All that Council was provided was a lump sum, preliminary cost for the stations and a basic overview of some design issues at each station.
Eglinton Crosstown West Extension
As shown in the map above, the Eglinton Crosstown West Extension is a continuation of the line currently under construction to at least Renforth Drive in Etobicoke, on Toronto’s municipal boundary with Mississauga. And the at least part is the problem.
The Staff report requests $420 million from the City of Mississauga and the Greater Toronto Airport Authority to cover the cost of the line in their respective jurisdictions. This request was met with surprise and anger by the local mayor and councillors, placing a connection to Pearson in doubt.
I have long been a supporter of extending the Crosstown further west but the utility of the extension is greatly diminished if the line stops short of the airport. Chief Planner Jennifer Keesmaat stated last week that, while the line travels through relatively low-density areas with limited development potential in Etobicoke, reasonable ridership would be generated by the Airport Corporate Centre office district and the airport itself. Both of these trip generators would not be directly connected if the line stopped at Renforth.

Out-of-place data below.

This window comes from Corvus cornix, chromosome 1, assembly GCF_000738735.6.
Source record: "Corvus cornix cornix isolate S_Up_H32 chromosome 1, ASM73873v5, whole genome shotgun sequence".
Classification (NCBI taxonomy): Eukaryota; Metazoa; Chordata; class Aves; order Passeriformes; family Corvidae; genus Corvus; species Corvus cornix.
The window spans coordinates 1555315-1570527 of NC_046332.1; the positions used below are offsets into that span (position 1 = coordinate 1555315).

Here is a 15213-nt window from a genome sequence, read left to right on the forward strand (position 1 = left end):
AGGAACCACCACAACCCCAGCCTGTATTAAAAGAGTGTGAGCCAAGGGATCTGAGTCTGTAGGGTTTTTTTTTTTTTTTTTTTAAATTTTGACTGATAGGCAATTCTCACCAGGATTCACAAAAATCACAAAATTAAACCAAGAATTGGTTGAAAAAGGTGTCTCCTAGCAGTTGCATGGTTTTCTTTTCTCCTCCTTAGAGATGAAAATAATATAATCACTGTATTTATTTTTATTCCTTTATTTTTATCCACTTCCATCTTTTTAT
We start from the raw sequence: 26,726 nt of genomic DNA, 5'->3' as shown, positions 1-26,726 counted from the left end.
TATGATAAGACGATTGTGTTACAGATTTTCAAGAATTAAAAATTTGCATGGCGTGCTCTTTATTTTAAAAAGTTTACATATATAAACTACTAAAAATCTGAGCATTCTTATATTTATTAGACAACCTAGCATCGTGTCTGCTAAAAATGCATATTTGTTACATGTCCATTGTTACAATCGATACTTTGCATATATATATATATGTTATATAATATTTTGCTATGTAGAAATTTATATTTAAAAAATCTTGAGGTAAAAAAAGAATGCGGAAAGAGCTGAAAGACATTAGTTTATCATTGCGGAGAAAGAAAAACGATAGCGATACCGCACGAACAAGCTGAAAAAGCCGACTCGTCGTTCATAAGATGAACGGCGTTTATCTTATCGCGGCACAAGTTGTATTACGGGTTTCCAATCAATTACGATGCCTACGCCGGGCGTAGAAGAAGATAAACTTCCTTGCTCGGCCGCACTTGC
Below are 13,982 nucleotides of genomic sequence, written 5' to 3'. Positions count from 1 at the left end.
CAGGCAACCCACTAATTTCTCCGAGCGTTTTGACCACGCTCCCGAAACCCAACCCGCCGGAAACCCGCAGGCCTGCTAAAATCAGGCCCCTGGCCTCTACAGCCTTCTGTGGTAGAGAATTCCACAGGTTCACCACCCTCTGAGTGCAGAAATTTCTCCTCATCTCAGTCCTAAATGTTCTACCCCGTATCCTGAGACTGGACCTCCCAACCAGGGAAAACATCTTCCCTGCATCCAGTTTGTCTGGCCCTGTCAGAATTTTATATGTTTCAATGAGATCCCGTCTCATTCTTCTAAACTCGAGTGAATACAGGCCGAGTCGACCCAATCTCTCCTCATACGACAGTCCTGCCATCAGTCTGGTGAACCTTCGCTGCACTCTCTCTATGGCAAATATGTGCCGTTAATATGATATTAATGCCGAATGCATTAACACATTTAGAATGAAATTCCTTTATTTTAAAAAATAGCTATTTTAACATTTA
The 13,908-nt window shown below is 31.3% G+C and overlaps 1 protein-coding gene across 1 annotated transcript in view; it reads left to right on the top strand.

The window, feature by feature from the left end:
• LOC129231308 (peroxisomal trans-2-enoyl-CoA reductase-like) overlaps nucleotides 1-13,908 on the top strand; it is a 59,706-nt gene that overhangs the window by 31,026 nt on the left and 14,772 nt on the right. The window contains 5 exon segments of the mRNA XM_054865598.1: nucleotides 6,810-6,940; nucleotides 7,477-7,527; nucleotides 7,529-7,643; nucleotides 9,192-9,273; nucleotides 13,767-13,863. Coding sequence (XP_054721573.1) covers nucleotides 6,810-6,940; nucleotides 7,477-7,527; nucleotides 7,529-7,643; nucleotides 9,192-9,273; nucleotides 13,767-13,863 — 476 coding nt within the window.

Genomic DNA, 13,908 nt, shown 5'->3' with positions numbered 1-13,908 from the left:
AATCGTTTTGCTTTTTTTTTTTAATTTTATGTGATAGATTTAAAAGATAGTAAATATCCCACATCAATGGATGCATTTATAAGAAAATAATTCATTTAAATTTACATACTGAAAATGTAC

Also absent from this report is any context regarding where these lines fit into Toronto’s transit network. The City’s Planning Division spent years developing the Feeling Congested framework to assess the utility of transit projects.
Top 5 Performing Rapid Transit Projects
A. Relief Line (subway)
N. Scarborough Malvern LRT
R. Waterfront West LRT
V. Waterfront East LRT
Next 5 Top Performing Rapid Transit Projects
C. Durham-Scarborough BRT
K. Jane LRT
P. Steeles LRT/BRT West
W. Relief Line East Extension
(Source: City Planning)
The above map shows the rankings of proposed transit lines using City Planning’s evaluation criteria. The Eglinton Crosstown West Extension is the 7th ranked project and additional GO RER stations aren’t considered.
If Staff are, in effect, recommending that SmartTrack be built ahead of other projects that were deemed to perform better, such as the Relief Line, some explanation needs to be provided.